Originally published in Castine Patriot, July 11, 2013
Castine Independence Day draws crowds, praise, gratitude
by Anne Berleant
The word on the street—and the town common—was “best Fourth of July ever.”
Castine kicked off Independence Day with its traditional children’s costume parade. Parade mistress Doris Russell ushered children on bikes, floats and foot and in strollers and wagons from the library onto Court Street, where spectators lined the street to applaud and snap photographs.
A baby goat and a small dog decked out in red, white and blue, both on leashes, were the parade’s smallest participants.
Also marching were Riley and Will Colvis, great-great-great-grandchildren of George Wheeler, former Castine resident and author of A History of Castine, Brooksville and Penobscot (1875). Their mother, Sherry Colvis recalled being in the children’s parade as a child.
Games on the town common followed, with Brad Tenney calling the sack races and an all-hands-on-board tug of war.
Tables piled high with watermelon and lemonade helped keep everyone cool under the hot, hot sun, although the longest lines were for cotton candy and hot dogs. All refreshments were free for children.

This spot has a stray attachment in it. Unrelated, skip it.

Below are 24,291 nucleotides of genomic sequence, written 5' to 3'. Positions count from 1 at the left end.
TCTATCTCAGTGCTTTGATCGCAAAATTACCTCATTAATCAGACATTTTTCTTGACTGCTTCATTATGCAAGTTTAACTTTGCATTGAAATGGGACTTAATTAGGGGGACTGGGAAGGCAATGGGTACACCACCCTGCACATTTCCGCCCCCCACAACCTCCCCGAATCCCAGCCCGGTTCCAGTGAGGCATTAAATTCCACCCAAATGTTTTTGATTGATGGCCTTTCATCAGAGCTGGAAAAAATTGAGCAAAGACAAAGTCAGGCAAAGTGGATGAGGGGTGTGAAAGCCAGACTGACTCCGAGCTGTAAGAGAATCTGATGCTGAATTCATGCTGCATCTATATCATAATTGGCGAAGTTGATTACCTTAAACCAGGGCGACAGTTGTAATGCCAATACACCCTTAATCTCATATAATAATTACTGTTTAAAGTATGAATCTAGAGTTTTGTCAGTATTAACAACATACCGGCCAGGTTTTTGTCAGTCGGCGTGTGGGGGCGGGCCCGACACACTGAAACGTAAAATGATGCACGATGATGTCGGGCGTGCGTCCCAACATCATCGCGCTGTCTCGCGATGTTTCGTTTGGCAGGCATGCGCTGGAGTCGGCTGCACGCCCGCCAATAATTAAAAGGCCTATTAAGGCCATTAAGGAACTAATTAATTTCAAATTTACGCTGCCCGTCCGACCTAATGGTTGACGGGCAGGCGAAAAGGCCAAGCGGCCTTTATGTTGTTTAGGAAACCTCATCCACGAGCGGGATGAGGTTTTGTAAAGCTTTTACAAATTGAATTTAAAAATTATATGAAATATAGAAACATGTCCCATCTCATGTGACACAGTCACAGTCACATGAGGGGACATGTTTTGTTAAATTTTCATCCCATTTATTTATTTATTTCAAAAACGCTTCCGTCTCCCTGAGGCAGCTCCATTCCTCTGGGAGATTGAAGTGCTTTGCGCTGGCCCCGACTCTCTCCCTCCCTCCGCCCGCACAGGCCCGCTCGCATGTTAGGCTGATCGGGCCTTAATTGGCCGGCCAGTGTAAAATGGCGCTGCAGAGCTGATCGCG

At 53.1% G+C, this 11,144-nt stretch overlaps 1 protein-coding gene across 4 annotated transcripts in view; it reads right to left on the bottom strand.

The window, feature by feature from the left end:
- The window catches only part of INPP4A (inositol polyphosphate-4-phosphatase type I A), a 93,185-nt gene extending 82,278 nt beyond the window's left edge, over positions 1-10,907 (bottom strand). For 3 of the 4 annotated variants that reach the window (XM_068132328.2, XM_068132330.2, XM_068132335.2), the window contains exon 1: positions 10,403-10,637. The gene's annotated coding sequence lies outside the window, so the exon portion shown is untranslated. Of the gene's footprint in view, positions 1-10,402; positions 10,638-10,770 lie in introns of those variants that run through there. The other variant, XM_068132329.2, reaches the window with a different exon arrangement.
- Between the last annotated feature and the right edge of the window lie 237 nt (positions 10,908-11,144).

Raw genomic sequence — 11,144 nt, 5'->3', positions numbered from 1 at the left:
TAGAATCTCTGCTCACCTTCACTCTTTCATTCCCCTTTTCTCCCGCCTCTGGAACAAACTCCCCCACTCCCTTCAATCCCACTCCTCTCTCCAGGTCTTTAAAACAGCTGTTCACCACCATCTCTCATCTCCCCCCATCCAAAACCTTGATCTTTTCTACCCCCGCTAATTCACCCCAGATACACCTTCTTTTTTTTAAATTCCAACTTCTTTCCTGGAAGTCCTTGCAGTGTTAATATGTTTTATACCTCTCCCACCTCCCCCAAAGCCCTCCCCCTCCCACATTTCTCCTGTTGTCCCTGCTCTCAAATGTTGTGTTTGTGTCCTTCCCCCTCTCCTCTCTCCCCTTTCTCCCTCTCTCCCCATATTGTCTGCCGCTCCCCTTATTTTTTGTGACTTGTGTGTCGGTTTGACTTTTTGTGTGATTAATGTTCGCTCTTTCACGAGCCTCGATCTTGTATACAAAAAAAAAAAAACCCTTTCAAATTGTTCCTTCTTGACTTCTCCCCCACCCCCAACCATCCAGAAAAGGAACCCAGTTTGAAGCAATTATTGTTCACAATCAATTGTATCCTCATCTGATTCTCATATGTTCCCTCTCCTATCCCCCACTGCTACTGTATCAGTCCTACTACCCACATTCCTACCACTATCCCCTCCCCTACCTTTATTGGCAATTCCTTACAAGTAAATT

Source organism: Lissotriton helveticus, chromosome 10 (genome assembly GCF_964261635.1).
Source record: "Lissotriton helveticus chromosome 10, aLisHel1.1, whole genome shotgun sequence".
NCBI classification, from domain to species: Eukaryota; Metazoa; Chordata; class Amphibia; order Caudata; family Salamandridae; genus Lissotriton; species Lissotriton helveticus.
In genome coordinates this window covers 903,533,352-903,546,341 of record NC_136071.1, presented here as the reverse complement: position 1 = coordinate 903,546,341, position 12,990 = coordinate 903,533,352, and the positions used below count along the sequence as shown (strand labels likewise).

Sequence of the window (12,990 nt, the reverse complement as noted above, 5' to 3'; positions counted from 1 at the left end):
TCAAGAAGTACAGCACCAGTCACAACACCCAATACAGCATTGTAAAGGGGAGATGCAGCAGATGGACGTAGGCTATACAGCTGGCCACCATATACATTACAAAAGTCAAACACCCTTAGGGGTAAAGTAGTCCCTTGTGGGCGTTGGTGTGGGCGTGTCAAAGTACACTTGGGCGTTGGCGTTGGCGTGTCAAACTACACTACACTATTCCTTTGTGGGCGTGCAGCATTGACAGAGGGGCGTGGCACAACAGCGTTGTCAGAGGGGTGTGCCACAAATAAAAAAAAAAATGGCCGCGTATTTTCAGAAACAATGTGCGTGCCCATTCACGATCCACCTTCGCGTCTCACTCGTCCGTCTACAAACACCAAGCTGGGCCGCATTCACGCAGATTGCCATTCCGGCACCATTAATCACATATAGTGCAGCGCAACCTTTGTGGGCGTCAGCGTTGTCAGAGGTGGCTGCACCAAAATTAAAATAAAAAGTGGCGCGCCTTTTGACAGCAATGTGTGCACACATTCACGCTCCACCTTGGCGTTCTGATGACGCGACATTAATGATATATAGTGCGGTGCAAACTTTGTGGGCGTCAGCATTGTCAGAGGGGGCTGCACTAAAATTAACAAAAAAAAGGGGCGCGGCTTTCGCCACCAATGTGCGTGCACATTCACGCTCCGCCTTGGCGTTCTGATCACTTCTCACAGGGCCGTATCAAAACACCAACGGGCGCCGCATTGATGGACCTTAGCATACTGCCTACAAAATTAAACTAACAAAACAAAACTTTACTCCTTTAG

“It’s been really fun and really hot,” said 9-year-old Will MacArthur, who has attended Independence Day in Castine for “more [years] than you can count.”
Competition was stiff for the nine open seats in the blueberry pie-eating contest. Names picked at random drew a field surprisingly heavy on teen-aged summer residents, with local Phillip Ciampa the only child at the table. He performed valiantly, but Christian Arntzen took top honors, with a shirtless, double fist pump to mark his victory. The 2012 winner, Juni Terry, was guaranteed a seat at the table but could not repeat her win.
Fire truck rides for all ages marked the end of the morning activities, leaving time for the commons to be cleaned and readied for the Castine Town Band performance that afternoon.
Evening brought live music with Willy Kelley and Sons to the waterfront, followed by fireworks.
Fire Chief Randy Stearns and his crew of volunteers worked throughout the morning and evening festivities. Directing evening traffic on Water Street as people poured into the town dock, Stearns said the firefighters appreciated the many thanks they received from townspeople and spectators before and during the day’s event. “It makes a difference.”